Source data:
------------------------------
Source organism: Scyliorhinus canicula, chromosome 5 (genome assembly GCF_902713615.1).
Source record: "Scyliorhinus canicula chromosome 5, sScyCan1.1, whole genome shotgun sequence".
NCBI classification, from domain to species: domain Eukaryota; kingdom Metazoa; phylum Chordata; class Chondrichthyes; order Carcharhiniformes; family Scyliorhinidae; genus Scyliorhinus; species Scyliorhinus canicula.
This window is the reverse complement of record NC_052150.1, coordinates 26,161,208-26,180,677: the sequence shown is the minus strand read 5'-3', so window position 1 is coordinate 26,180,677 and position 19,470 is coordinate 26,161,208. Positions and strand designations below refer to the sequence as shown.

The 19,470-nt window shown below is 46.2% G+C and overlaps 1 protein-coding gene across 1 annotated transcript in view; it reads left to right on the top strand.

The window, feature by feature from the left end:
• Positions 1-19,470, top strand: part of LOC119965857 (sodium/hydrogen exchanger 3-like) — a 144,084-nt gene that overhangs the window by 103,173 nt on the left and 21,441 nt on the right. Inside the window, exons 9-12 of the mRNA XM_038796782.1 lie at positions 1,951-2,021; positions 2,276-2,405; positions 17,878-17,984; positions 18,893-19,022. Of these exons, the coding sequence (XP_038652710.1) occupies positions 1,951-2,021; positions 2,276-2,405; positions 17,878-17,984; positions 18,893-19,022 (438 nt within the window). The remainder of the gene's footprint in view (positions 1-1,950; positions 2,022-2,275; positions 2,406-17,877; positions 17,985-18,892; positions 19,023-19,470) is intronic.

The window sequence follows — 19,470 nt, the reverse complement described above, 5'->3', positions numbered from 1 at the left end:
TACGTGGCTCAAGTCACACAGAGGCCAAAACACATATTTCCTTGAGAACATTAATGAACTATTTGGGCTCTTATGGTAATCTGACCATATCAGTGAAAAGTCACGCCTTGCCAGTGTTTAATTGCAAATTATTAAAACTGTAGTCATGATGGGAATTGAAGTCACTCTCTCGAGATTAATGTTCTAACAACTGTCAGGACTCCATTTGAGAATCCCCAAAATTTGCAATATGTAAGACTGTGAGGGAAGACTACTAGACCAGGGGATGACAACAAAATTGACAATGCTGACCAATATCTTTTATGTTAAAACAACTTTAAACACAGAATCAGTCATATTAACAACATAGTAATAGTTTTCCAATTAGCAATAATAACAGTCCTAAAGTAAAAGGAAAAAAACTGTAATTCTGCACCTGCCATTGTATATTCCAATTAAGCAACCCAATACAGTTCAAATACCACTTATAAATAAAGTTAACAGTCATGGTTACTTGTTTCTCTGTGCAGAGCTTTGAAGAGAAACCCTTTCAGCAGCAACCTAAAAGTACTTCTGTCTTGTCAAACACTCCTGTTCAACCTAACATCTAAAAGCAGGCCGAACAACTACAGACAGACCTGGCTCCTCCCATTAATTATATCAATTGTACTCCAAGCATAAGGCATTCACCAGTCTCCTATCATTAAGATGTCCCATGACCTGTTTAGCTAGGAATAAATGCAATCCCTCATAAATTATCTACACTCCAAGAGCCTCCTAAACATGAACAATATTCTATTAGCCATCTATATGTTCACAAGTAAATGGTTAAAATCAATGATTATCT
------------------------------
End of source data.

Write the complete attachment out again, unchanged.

Source organism: Scyliorhinus canicula, chromosome 5 (genome assembly GCF_902713615.1).
Source record: "Scyliorhinus canicula chromosome 5, sScyCan1.1, whole genome shotgun sequence".
NCBI classification, from domain to species: domain Eukaryota; kingdom Metazoa; phylum Chordata; class Chondrichthyes; order Carcharhiniformes; family Scyliorhinidae; genus Scyliorhinus; species Scyliorhinus canicula.
This window is the reverse complement of record NC_052150.1, coordinates 26,161,208-26,180,677: the sequence shown is the minus strand read 5'-3', so window position 1 is coordinate 26,180,677 and position 19,470 is coordinate 26,161,208. Positions and strand designations below refer to the sequence as shown.

The 19,470-nt window shown below is 46.2% G+C and overlaps 1 protein-coding gene across 1 annotated transcript in view; it reads left to right on the top strand.

The window, feature by feature from the left end:
• Positions 1-19,470, top strand: part of LOC119965857 (sodium/hydrogen exchanger 3-like) — a 144,084-nt gene that overhangs the window by 103,173 nt on the left and 21,441 nt on the right. Inside the window, exons 9-12 of the mRNA XM_038796782.1 lie at positions 1,951-2,021; positions 2,276-2,405; positions 17,878-17,984; positions 18,893-19,022. Of these exons, the coding sequence (XP_038652710.1) occupies positions 1,951-2,021; positions 2,276-2,405; positions 17,878-17,984; positions 18,893-19,022 (438 nt within the window). The remainder of the gene's footprint in view (positions 1-1,950; positions 2,022-2,275; positions 2,406-17,877; positions 17,985-18,892; positions 19,023-19,470) is intronic.

The window sequence follows — 19,470 nt, the reverse complement described above, 5'->3', positions numbered from 1 at the left end:
TACGTGGCTCAAGTCACACAGAGGCCAAAACACATATTTCCTTGAGAACATTAATGAACTATTTGGGCTCTTATGGTAATCTGACCATATCAGTGAAAAGTCACGCCTTGCCAGTGTTTAATTGCAAATTATTAAAACTGTAGTCATGATGGGAATTGAAGTCACTCTCTCGAGATTAATGTTCTAACAACTGTCAGGACTCCATTTGAGAATCCCCAAAATTTGCAATATGTAAGACTGTGAGGGAAGACTACTAGACCAGGGGATGACAACAAAATTGACAATGCTGACCAATATCTTTTATGTTAAAACAACTTTAAACACAGAATCAGTCATATTAACAACATAGTAATAGTTTTCCAATTAGCAATAATAACAGTCCTAAAGTAAAAGGAAAAAAACTGTAATTCTGCACCTGCCATTGTATATTCCAATTAAGCAACCCAATACAGTTCAAATACCACTTATAAATAAAGTTAACAGTCATGGTTACTTGTTTCTCTGTGCAGAGCTTTGAAGAGAAACCCTTTCAGCAGCAACCTAAAAGTACTTCTGTCTTGTCAAACACTCCTGTTCAACCTAACATCTAAAAGCAGGCCGAACAACTACAGACAGACCTGGCTCCTCCCATTAATTATATCAATTGTACTCCAAGCATAAGGCATTCACCAGTCTCCTATCATTAAGATGTCCCATGACCTGTTTAGCTAGGAATAAATGCAATCCCTCATAAATTATCTACACTCCAAGAGCCTCCTAAACATGAACAATATTCTATTAGCCATCTATATGTTCACAAGTAAATGGTTAAAATCAATGATTATCT